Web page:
Rochester in Monroe County, New York — The American Northeast (Mid-Atlantic)
While the ground floors contained markets, small shops and saloons, the lofts housed successive waves of poor immigrants: Irish, Germans, Jews and, later, Italians. As they became established, they moved to other neighborhoods: Irish to "Dublin," Italians to "Mt. Allegro," Germans to the Brown Square area and Jews to Broad Street.
Over half the city's adult males in 1850 were foreign born. Later years brought new residents: southern blacks after World War II, Hispanics in the 1960's and Southeast Asians in the 1970's.
Topics. This historical marker is listed in this topic list: Settlements & Settlers. A significant historical year for this entry is 1850.
Location. 43° 9.372′ N, 77° 36.656′ W. Marker is in Rochester, New York, in Monroe County. Marker is on Main Street, Ό mile east of Exchange/State Street (New York State Route 383), on the right when traveling west. Touch for map. Marker is in this post office area: Rochester NY 14614, United States of America. Touch for directions.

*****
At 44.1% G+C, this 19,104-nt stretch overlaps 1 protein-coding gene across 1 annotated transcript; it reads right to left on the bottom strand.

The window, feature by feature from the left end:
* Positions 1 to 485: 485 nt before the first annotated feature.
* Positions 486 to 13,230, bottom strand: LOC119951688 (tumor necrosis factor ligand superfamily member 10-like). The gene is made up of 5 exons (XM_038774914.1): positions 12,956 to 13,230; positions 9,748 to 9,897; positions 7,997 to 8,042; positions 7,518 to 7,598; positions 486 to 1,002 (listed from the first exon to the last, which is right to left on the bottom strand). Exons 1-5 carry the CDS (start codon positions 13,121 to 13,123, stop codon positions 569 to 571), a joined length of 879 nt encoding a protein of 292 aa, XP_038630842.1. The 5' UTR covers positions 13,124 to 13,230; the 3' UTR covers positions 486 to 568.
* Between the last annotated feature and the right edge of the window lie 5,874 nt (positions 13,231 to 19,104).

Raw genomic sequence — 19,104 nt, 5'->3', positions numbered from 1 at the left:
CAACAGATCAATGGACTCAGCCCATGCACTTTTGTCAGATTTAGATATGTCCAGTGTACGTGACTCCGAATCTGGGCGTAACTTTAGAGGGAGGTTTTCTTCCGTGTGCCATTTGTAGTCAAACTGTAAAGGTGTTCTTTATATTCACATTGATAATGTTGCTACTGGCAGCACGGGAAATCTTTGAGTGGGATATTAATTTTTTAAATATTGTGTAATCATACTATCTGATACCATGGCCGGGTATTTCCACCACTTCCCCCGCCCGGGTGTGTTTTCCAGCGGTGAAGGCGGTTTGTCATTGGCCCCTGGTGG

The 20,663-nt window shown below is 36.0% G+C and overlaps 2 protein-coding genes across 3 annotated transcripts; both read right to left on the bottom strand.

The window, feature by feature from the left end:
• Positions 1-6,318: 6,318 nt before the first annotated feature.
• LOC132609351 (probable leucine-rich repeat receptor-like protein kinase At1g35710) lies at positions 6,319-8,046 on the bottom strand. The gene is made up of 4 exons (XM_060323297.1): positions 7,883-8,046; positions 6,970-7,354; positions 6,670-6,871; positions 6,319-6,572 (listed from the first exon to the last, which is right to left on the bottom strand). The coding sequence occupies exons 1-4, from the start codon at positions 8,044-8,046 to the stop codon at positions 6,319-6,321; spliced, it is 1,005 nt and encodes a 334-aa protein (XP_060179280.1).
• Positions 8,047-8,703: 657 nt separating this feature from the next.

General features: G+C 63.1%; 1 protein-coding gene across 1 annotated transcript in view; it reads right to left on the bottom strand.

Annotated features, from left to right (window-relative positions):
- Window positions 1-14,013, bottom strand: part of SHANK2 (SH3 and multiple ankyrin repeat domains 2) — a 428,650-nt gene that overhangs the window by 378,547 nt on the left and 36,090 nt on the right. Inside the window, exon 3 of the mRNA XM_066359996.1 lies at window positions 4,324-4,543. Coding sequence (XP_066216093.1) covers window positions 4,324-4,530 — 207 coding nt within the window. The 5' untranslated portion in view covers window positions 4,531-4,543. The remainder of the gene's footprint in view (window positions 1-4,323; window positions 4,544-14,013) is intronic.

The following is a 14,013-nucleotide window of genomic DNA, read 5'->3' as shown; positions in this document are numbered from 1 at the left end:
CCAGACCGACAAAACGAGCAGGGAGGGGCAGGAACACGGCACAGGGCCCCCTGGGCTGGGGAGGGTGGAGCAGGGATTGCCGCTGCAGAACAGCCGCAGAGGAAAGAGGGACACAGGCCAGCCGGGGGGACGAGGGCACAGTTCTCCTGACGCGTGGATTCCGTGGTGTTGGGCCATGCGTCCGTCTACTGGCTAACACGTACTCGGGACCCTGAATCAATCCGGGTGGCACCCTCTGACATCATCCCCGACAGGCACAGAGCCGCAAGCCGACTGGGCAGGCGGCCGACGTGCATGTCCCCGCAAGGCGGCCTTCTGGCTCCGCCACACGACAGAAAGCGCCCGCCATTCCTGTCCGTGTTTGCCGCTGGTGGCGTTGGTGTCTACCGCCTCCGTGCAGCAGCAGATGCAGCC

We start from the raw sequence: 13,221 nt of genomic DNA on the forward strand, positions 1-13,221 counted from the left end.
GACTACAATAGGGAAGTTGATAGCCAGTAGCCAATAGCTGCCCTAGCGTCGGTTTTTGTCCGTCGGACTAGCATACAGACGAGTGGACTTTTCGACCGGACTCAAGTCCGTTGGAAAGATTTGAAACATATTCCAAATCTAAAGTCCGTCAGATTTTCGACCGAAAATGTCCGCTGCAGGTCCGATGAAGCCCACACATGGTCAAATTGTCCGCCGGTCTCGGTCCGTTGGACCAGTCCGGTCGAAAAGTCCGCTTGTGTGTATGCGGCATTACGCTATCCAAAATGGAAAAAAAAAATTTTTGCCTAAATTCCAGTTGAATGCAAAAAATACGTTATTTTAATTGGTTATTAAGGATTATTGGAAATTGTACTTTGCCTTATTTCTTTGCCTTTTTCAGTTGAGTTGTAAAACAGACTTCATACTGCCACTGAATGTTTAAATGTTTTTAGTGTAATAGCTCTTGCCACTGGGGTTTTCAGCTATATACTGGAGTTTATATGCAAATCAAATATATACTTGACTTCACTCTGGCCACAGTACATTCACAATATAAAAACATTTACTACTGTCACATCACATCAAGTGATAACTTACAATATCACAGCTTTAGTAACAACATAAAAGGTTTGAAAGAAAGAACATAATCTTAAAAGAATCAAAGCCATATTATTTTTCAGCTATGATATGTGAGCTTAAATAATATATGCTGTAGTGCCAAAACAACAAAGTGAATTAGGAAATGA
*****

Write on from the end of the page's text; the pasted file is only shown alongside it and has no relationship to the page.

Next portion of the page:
Other nearby markers. At least 8 other markers are Early Mills and Races (within shouting distance of this marker); From Hunting Ground to City (within shouting distance of this marker); Main Street Bridge (within shouting distance of this marker); Erie Canal (within shouting distance of this marker); The Genesee River (within shouting distance of this marker); Historic Site in Journalism (about 300 feet away, measured in a direct line); Frederick Douglass 1815-1895 (about 300 feet away); The Reynolds Arcade (about 400 feet away). Touch for a list and map of all markers in Rochester.
More about this marker. Marker cannot be read from street - grey metal marker on grey granite pedestal and grey raised letters
Credits. This page was last revised on June 16, 2016. It was originally submitted on April 18, 2013, by Yugoboy of Rochester, New York. This page has been viewed 416 times since then and 25 times this year. Photos: 1, 2, 3. submitted on April 18, 2013, by Yugoboy of Rochester, New York. • Bill Pfingsten was the editor who published this page.